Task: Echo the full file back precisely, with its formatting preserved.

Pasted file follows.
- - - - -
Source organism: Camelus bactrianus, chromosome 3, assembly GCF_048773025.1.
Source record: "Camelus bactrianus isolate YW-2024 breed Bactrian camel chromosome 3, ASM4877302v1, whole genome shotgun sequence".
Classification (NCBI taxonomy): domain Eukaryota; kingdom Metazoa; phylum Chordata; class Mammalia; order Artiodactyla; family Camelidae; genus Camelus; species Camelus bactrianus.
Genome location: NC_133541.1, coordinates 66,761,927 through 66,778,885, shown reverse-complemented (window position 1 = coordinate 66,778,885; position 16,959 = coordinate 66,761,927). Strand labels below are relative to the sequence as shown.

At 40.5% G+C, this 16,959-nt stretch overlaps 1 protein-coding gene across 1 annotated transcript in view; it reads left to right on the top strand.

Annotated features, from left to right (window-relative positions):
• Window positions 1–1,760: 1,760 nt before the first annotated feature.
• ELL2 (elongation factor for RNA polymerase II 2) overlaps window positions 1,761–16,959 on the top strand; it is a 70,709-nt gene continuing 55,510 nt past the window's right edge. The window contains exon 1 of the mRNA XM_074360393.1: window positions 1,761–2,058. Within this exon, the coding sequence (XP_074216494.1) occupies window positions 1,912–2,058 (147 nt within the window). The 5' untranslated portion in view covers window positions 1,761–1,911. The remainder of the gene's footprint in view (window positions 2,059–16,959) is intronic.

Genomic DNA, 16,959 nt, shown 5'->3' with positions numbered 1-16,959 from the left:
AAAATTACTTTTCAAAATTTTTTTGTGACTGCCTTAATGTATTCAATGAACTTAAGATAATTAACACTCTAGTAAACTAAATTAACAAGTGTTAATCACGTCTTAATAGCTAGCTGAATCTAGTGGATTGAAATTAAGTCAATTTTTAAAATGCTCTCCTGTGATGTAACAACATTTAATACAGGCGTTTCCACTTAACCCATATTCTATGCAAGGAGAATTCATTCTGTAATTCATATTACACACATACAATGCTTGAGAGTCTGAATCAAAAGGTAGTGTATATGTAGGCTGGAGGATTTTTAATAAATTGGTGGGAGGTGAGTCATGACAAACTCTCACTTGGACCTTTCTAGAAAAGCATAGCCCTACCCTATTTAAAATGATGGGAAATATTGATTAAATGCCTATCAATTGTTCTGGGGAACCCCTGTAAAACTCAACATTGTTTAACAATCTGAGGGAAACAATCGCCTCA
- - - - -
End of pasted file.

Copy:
Source organism: Camelus bactrianus, chromosome 3, assembly GCF_048773025.1.
Source record: "Camelus bactrianus isolate YW-2024 breed Bactrian camel chromosome 3, ASM4877302v1, whole genome shotgun sequence".
Classification (NCBI taxonomy): domain Eukaryota; kingdom Metazoa; phylum Chordata; class Mammalia; order Artiodactyla; family Camelidae; genus Camelus; species Camelus bactrianus.
Genome location: NC_133541.1, coordinates 66,761,927 through 66,778,885, shown reverse-complemented (window position 1 = coordinate 66,778,885; position 16,959 = coordinate 66,761,927). Strand labels below are relative to the sequence as shown.

At 40.5% G+C, this 16,959-nt stretch overlaps 1 protein-coding gene across 1 annotated transcript in view; it reads left to right on the top strand.

Annotated features, from left to right (window-relative positions):
• Window positions 1–1,760: 1,760 nt before the first annotated feature.
• ELL2 (elongation factor for RNA polymerase II 2) overlaps window positions 1,761–16,959 on the top strand; it is a 70,709-nt gene continuing 55,510 nt past the window's right edge. The window contains exon 1 of the mRNA XM_074360393.1: window positions 1,761–2,058. Within this exon, the coding sequence (XP_074216494.1) occupies window positions 1,912–2,058 (147 nt within the window). The 5' untranslated portion in view covers window positions 1,761–1,911. The remainder of the gene's footprint in view (window positions 2,059–16,959) is intronic.

Genomic DNA, 16,959 nt, shown 5'->3' with positions numbered 1-16,959 from the left:
AAAATTACTTTTCAAAATTTTTTTGTGACTGCCTTAATGTATTCAATGAACTTAAGATAATTAACACTCTAGTAAACTAAATTAACAAGTGTTAATCACGTCTTAATAGCTAGCTGAATCTAGTGGATTGAAATTAAGTCAATTTTTAAAATGCTCTCCTGTGATGTAACAACATTTAATACAGGCGTTTCCACTTAACCCATATTCTATGCAAGGAGAATTCATTCTGTAATTCATATTACACACATACAATGCTTGAGAGTCTGAATCAAAAGGTAGTGTATATGTAGGCTGGAGGATTTTTAATAAATTGGTGGGAGGTGAGTCATGACAAACTCTCACTTGGACCTTTCTAGAAAAGCATAGCCCTACCCTATTTAAAATGATGGGAAATATTGATTAAATGCCTATCAATTGTTCTGGGGAACCCCTGTAAAACTCAACATTGTTTAACAATCTGAGGGAAACAATCGCCTCA